For example, politics and society. We know – from folklore or our own lives – that the old ways were at points not merely anachronistic. They contained important truths and kinds of happiness that have now escaped our grasp. The villages were quieter, the shops more restricted, the manners more sober, but there was an openness to experience, a groundedness and a gratitude that we may long for in the frenzy of the kaleidoscopic present. In order to summon the will to action, to rouse ourselves and our communities from inertia, we have no choice but to tactically overestimate the advantages that accrue from change. We do this around marriage, divorce, moving country, starting a business or shifting the children’s schools. It’s not that there will never be a good result, simply that there will of course be a range of subtle losses too. Not all goods can coexist. The outcome is always more ambivalent than we can quite imagine. Nostalgia is not just for the simple-minded, it’s a natural response to what is lost even with every genuine improvement.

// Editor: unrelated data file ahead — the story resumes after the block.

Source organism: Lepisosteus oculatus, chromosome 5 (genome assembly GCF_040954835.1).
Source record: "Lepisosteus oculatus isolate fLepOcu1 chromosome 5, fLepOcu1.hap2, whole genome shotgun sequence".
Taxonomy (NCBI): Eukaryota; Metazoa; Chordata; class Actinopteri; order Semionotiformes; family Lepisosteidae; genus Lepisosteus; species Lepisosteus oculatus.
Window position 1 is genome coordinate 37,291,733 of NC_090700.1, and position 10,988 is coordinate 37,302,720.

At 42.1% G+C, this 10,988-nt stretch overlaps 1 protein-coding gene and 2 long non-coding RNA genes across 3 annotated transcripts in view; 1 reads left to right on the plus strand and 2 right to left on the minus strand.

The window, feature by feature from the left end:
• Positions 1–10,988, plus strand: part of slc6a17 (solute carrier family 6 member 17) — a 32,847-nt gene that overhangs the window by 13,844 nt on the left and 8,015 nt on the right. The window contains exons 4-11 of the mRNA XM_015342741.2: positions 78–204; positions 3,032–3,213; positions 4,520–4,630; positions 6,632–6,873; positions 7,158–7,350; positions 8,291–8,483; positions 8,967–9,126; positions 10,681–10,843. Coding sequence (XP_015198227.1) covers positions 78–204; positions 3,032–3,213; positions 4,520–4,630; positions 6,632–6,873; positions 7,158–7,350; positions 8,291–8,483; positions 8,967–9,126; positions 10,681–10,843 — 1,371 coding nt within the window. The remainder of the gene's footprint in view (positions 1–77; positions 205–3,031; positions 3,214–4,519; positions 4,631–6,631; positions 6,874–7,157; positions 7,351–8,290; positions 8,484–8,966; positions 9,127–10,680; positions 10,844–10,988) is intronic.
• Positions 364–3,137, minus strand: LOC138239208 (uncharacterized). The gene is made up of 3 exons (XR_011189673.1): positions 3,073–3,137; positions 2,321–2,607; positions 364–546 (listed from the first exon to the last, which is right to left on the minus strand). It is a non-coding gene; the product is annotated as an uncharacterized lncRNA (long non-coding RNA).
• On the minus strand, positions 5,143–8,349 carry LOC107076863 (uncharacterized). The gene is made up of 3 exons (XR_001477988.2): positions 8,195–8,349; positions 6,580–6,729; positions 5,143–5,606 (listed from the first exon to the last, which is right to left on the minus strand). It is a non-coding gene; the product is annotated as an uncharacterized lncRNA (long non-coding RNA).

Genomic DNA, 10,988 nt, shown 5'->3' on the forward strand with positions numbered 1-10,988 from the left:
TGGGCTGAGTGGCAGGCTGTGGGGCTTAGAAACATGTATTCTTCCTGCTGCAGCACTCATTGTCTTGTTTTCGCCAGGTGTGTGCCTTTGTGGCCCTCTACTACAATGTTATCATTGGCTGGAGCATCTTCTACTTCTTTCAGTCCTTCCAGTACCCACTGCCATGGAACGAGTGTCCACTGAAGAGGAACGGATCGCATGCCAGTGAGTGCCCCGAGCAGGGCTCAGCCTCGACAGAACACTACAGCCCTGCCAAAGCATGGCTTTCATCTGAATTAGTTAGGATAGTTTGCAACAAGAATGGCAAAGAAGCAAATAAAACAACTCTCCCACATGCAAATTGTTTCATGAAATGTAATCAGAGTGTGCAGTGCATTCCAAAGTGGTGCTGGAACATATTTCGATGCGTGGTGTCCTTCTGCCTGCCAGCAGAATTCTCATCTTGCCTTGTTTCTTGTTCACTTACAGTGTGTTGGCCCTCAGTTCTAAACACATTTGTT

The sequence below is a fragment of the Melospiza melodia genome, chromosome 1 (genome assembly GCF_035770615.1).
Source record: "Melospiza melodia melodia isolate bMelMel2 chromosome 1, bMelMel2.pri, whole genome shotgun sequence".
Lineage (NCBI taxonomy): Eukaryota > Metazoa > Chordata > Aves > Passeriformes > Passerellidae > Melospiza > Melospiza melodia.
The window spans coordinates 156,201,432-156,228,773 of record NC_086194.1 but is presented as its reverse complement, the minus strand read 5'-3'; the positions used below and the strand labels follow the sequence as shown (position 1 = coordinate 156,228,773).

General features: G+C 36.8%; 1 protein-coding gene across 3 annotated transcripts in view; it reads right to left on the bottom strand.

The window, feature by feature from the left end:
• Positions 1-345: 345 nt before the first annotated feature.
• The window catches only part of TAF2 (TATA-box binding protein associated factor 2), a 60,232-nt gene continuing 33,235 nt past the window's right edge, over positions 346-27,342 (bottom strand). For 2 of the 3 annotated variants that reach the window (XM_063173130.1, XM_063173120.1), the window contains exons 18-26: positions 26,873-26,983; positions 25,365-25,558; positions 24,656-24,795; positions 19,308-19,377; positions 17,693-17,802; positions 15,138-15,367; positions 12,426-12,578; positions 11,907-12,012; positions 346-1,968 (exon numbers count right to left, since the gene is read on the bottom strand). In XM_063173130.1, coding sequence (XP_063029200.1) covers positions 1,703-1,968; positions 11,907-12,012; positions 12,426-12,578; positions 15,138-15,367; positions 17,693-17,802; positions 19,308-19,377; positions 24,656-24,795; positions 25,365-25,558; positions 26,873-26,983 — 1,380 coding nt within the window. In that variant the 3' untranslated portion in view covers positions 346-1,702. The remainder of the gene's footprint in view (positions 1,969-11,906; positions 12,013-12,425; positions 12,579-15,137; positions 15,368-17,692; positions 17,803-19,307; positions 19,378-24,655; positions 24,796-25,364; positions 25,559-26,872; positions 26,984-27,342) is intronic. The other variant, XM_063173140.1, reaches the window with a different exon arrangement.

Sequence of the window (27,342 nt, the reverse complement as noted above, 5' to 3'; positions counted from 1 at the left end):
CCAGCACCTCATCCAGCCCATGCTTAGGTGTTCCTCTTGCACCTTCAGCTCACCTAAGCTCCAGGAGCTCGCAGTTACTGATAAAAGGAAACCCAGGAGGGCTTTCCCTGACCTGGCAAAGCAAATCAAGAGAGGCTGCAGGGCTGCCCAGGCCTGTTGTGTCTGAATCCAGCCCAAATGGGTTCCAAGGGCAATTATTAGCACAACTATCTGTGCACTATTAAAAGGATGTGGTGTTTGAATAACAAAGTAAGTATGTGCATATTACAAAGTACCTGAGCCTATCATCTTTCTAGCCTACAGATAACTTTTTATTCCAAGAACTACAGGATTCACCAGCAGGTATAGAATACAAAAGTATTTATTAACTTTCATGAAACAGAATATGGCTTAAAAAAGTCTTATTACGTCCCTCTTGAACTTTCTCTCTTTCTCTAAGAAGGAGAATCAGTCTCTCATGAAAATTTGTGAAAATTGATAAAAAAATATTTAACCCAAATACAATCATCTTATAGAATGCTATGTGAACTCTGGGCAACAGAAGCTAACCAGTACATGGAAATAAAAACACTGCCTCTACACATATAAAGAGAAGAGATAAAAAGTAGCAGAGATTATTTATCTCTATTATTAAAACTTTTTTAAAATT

However open to change we might be, it’s in the nature of revolutions that we have a bad habit of missing them. Often, they simply come too fast. For many generations, people in the ancient city of Pompeii lived a prosperous life. The soil was good, the climate was kindly. They built gracious houses. They planted vineyards on the slopes of nearby Mount Vesuvius while all along, the pressure of the magna inside slowly built up. The people gave dinner parties, struggled for status, bought works of art and scanned the horizon for changes, positive and negative. Just no one considered the peak above the city skyline. The story of Pompeii is moving because it is a story of an innocence, in which we know ourselves to be at some level implicated. For us too, something we are blithely ignoring will be the probable cause of our sudden downfall. We are steering blind, pursuing our ordinary business on the natural assumption that whatever feels secure today will be so tomorrow. We too have no real idea where the next explosion may come from.